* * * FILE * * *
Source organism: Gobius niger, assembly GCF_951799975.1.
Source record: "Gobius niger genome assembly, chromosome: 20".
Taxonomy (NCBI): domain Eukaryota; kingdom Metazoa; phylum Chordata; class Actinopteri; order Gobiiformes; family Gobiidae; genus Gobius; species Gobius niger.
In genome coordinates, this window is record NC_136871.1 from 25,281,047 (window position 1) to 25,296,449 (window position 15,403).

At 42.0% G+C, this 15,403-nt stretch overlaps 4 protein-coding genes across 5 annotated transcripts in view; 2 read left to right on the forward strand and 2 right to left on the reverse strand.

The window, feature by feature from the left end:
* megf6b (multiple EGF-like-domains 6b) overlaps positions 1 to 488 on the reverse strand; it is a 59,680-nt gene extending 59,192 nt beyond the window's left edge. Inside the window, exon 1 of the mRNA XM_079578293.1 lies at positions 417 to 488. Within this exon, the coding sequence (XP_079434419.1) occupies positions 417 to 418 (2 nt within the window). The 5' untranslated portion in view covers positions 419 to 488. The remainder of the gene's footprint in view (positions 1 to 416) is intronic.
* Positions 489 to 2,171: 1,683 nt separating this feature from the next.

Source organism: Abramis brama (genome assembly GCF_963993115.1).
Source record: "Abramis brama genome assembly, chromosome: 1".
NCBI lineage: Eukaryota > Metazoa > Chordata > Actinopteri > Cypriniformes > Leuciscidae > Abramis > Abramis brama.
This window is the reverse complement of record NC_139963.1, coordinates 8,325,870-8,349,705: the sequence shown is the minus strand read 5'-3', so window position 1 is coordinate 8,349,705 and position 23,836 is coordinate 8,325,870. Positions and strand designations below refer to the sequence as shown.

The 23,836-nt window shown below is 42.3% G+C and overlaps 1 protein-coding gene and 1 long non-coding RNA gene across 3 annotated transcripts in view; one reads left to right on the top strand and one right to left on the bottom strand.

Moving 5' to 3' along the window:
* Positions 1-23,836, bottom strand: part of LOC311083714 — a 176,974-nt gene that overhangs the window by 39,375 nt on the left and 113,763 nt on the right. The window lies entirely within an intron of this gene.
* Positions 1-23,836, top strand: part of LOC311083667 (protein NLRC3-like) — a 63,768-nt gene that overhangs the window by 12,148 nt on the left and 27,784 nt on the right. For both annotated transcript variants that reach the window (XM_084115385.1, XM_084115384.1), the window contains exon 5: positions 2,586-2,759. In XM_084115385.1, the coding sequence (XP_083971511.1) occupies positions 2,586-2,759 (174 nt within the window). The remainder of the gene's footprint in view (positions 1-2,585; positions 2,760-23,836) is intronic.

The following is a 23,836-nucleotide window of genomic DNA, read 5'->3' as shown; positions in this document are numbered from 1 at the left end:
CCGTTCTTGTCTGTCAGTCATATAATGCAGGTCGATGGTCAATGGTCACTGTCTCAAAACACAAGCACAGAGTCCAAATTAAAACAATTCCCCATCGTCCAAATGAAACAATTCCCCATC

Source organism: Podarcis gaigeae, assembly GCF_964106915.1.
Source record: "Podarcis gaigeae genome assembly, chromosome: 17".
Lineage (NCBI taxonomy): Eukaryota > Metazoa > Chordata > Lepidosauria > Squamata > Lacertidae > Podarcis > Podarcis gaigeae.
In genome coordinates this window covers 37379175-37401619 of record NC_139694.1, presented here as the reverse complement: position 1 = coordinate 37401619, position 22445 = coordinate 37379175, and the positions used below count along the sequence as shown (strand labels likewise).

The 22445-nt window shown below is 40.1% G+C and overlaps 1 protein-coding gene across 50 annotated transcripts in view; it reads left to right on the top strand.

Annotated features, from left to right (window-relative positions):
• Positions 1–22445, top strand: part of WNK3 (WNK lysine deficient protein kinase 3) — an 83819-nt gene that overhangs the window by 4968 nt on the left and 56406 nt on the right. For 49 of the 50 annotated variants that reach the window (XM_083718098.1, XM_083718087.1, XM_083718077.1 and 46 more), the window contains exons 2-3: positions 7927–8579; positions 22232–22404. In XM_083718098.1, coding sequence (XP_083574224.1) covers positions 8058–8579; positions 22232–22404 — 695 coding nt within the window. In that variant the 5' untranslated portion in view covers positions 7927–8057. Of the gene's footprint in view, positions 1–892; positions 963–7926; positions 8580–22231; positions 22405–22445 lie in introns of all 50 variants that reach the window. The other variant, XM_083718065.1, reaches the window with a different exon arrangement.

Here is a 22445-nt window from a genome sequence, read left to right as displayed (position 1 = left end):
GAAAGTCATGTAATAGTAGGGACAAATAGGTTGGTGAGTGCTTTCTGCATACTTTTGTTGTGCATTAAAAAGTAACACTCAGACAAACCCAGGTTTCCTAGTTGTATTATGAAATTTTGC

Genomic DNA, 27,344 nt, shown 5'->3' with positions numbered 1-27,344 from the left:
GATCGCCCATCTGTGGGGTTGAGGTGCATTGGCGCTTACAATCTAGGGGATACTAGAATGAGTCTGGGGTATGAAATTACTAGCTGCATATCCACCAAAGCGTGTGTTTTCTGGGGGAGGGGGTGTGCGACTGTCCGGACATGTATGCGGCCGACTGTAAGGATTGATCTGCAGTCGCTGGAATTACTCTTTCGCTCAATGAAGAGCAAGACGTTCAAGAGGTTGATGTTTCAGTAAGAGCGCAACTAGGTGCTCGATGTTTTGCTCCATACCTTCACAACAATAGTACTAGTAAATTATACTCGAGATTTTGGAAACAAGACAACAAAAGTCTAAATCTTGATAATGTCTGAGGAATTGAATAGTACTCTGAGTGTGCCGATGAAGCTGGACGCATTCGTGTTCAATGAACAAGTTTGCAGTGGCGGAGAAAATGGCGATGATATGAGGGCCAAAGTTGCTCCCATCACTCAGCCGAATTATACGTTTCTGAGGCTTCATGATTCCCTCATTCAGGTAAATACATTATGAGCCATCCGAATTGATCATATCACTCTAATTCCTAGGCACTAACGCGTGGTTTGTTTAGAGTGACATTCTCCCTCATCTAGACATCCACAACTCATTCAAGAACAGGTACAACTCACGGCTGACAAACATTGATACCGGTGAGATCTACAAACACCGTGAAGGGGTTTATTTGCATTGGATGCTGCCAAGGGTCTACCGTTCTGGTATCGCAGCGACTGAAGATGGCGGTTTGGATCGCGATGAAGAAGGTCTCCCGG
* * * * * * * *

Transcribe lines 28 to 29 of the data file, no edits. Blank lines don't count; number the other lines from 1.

Genomic DNA, 27,344 nt, shown 5'->3' with positions numbered 1-27,344 from the left:
GATCGCCCATCTGTGGGGTTGAGGTGCATTGGCGCTTACAATCTAGGGGATACTAGAATGAGTCTGGGGTATGAAATTACTAGCTGCATATCCACCAAAGCGTGTGTTTTCTGGGGGAGGGGGTGTGCGACTGTCCGGACATGTATGCGGCCGACTGTAAGGATTGATCTGCAGTCGCTGGAATTACTCTTTCGCTCAATGAAGAGCAAGACGTTCAAGAGGTTGATGTTTCAGTAAGAGCGCAACTAGGTGCTCGATGTTTTGCTCCATACCTTCACAACAATAGTACTAGTAAATTATACTCGAGATTTTGGAAACAAGACAACAAAAGTCTAAATCTTGATAATGTCTGAGGAATTGAATAGTACTCTGAGTGTGCCGATGAAGCTGGACGCATTCGTGTTCAATGAACAAGTTTGCAGTGGCGGAGAAAATGGCGATGATATGAGGGCCAAAGTTGCTCCCATCACTCAGCCGAATTATACGTTTCTGAGGCTTCATGATTCCCTCATTCAGGTAAATACATTATGAGCCATCCGAATTGATCATATCACTCTAATTCCTAGGCACTAACGCGTGGTTTGTTTAGAGTGACATTCTCCCTCATCTAGACATCCACAACTCATTCAAGAACAGGTACAACTCACGGCTGACAAACATTGATACCGGTGAGATCTACAAACACCGTGAAGGGGTTTATTTGCATTGGATGCTGCCAAGGGTCTACCGTTCTGGTATCGCAGCGACTGAAGATGGCGGTTTGGATCGCGATGAAGAAGGTCTCCCGG